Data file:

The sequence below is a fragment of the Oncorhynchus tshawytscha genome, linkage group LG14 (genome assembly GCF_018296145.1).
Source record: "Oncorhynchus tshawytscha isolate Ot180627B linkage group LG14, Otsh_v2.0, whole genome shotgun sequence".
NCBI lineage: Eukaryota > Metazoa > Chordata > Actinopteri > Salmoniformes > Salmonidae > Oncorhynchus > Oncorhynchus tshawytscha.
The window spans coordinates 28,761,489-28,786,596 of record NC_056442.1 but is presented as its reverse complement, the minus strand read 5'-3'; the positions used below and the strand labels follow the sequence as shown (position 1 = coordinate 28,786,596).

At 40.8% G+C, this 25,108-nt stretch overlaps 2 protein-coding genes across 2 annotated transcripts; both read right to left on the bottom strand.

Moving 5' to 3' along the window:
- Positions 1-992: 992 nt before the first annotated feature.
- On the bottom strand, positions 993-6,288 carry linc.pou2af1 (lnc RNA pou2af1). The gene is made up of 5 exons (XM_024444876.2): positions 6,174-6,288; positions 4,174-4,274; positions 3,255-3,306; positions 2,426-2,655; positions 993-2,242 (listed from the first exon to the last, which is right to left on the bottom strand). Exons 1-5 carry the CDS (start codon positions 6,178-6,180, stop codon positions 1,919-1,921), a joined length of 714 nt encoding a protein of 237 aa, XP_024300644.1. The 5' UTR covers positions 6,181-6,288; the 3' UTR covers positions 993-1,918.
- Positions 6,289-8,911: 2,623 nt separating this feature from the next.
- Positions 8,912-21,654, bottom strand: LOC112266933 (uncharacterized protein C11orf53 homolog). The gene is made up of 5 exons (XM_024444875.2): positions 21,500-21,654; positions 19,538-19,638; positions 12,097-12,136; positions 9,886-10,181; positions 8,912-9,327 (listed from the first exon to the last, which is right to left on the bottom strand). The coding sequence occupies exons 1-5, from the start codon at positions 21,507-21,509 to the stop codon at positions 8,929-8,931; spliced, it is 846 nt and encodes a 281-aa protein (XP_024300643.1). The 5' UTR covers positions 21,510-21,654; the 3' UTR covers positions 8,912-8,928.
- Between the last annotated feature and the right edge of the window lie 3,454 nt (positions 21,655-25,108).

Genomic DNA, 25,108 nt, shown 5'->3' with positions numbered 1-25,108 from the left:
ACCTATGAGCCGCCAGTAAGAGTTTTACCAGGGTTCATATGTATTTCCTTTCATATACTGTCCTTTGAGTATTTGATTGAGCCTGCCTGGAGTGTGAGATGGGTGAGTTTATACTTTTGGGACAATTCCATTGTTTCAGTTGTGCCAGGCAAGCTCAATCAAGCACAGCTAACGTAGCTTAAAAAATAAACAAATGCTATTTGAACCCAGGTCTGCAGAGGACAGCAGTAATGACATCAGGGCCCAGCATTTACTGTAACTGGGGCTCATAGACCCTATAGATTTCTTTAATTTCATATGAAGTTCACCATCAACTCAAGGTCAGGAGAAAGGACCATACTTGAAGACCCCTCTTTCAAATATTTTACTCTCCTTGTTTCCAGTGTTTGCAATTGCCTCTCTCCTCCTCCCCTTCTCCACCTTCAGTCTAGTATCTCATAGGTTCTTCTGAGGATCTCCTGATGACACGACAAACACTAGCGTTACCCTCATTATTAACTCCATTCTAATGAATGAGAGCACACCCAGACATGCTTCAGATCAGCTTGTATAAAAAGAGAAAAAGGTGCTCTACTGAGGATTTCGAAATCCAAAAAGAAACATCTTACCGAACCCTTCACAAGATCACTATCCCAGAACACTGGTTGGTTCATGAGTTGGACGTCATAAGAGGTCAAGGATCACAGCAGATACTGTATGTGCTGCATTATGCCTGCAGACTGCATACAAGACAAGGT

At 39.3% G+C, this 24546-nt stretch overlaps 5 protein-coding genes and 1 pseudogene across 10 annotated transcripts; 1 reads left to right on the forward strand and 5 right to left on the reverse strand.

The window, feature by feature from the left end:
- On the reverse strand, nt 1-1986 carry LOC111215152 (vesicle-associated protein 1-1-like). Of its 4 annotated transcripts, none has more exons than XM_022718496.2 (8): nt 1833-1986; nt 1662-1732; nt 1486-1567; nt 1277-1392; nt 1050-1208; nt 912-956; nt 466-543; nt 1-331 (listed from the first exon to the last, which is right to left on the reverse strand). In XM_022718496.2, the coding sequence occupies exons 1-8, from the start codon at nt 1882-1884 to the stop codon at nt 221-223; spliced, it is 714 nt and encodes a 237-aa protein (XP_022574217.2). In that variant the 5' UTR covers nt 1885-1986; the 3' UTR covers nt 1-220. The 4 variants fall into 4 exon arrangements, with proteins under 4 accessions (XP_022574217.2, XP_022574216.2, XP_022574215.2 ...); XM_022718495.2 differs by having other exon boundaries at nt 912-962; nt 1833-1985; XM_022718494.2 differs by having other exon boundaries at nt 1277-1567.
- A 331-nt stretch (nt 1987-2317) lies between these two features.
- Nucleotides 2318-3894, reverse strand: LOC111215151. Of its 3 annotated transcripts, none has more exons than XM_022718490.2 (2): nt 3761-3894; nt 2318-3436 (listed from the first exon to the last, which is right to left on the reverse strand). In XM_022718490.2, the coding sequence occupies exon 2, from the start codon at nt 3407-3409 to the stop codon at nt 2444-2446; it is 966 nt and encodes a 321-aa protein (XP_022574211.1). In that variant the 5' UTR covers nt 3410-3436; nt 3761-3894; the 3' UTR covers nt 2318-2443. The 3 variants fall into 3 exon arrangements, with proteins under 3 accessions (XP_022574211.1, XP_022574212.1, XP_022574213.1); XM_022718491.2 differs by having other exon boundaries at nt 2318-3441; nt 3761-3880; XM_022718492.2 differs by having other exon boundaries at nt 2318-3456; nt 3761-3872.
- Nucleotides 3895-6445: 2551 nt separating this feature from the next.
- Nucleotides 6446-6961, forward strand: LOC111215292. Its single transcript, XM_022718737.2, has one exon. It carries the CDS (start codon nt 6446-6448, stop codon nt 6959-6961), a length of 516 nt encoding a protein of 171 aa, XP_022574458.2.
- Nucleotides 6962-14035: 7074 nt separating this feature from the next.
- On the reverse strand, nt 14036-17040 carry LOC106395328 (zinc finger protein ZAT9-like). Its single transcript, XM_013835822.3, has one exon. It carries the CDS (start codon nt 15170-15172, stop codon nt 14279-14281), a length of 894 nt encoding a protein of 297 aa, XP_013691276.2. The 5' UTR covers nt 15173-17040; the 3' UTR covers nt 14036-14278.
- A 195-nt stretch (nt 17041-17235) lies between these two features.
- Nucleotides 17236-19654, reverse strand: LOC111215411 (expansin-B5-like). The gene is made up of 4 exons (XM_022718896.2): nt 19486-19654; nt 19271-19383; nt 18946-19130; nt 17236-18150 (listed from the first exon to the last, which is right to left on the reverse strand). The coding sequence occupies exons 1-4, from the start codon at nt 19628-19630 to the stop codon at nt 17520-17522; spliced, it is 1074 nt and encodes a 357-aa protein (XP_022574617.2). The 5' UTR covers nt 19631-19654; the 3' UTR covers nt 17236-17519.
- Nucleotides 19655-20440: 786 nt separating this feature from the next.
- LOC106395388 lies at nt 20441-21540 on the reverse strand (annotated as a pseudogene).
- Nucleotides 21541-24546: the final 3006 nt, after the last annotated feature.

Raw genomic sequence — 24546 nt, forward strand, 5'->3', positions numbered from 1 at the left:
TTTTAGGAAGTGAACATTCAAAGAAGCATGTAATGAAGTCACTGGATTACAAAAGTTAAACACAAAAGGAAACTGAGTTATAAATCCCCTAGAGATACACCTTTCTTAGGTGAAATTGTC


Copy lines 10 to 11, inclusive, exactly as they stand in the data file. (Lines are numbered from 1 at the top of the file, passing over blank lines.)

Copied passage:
- Positions 8,912-21,654, bottom strand: LOC112266933 (uncharacterized protein C11orf53 homolog). The gene is made up of 5 exons (XM_024444875.2): positions 21,500-21,654; positions 19,538-19,638; positions 12,097-12,136; positions 9,886-10,181; positions 8,912-9,327 (listed from the first exon to the last, which is right to left on the bottom strand). The coding sequence occupies exons 1-5, from the start codon at positions 21,507-21,509 to the stop codon at positions 8,929-8,931; spliced, it is 846 nt and encodes a 281-aa protein (XP_024300643.1). The 5' UTR covers positions 21,510-21,654; the 3' UTR covers positions 8,912-8,928.
- Between the last annotated feature and the right edge of the window lie 3,454 nt (positions 21,655-25,108).